Skills crafted in an arts degree are becoming increasingly sought after by employers. Often referred to as transferable skills, these include written and oral communication, the ability to research and analyse information from different perspectives, develop a convicing argument, adapt to change and work as part of a team. Demand for such skills is constantly growing as businesses and organisations become more competitive and interconnected in a global economy. As issues in society, the environmental and the economy become more pronounced, so does the need for people who can reason, synthesise complicated information, and communicate effectively across cultures to work towards finding solutions.
“In a globalised economy the nature of work and the way work is managed is changing. Organisations now need people who can operate in multiple dimensions, who have the ability to analyse information, prioritise and communicate with stakeholders. These sophisticated ‘soft skills’ are among the hardest to measure but ultimately can deliver the greatest value.” Press Release – Hudson Report AU – October 2012.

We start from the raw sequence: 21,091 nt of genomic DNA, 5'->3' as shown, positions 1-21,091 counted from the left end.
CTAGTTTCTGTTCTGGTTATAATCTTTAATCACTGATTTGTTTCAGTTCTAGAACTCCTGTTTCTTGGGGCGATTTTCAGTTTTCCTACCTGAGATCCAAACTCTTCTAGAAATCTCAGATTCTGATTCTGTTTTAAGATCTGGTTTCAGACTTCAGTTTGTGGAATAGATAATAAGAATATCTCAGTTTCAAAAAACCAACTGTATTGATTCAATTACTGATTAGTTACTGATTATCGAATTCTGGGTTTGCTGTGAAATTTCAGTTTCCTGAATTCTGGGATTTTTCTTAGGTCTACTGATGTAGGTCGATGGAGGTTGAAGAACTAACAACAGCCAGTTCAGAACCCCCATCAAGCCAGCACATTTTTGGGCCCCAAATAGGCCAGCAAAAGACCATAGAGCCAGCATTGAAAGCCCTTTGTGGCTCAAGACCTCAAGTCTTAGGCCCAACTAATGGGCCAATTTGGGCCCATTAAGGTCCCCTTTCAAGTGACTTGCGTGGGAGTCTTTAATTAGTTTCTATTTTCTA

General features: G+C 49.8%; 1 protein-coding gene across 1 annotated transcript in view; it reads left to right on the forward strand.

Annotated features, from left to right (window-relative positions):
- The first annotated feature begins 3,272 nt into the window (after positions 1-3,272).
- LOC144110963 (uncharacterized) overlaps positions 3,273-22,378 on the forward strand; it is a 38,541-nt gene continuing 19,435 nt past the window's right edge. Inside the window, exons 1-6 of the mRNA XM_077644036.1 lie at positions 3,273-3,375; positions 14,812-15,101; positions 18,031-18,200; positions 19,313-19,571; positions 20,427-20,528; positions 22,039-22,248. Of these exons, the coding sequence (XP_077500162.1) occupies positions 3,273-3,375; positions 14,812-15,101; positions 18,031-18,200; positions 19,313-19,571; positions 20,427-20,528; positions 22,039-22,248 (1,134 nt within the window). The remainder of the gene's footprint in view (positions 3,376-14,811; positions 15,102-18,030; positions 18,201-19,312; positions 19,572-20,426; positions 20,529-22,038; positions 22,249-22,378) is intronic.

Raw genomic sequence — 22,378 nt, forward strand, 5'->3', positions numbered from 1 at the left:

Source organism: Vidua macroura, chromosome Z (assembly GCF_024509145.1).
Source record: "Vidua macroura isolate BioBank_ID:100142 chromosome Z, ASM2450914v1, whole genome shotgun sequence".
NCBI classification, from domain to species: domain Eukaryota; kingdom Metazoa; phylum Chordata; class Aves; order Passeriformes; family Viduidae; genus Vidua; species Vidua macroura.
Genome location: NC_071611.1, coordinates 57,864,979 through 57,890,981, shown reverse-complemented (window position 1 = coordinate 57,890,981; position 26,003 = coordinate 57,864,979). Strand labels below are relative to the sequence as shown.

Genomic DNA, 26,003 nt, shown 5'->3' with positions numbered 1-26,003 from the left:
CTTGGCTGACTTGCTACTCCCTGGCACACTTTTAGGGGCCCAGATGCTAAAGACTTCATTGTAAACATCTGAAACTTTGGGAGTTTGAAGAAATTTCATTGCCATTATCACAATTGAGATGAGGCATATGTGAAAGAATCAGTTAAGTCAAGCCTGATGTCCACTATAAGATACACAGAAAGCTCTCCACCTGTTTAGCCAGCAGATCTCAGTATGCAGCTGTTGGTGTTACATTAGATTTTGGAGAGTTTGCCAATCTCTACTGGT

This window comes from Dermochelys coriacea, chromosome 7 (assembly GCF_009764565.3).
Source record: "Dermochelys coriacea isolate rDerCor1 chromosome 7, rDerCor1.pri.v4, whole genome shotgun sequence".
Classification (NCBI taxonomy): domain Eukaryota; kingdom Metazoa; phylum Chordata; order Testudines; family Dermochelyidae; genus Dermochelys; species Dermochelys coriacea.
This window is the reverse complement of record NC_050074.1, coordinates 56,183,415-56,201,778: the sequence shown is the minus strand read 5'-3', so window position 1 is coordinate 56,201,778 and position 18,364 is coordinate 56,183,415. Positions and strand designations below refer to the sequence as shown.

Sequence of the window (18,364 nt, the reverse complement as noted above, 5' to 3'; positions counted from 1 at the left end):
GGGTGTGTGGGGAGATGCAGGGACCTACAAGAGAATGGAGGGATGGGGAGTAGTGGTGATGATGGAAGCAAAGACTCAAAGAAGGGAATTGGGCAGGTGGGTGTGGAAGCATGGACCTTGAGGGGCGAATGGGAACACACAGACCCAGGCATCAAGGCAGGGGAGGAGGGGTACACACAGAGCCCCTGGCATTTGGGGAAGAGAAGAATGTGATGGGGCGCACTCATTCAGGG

Written and verbal communication skills are readily acknowledged as being highly valued in today’s workforce. Arts students spet a lot of time researching, writing and presenting information. They are asked to develop opinions and suggest solutions to issues by analysing large chunks of information and rpesenting it clearly and logically.
Monash Arts attracts a diverse student population. Sharing ideas and studying with people who have different backgrounds, values, and life experiences brings a new dimension to university life. Being able to work co-operatively with other people in a varity of work situations is an essential skill.
‘Change’ is integral to the study of humanities and social sciences. Arts students explore how and why change takes place. They study the tensions involved in change and how people react and adapt to it. As work environments evolve, employers are looking for people who understand the need for flexibility.
Critical thinking means being able to evaluate complex information from different angles. It involves sifting out the relevant pieces of information and making sense of it. Arts students are good at researching the causes of a problem and suggesting alternative solutions.
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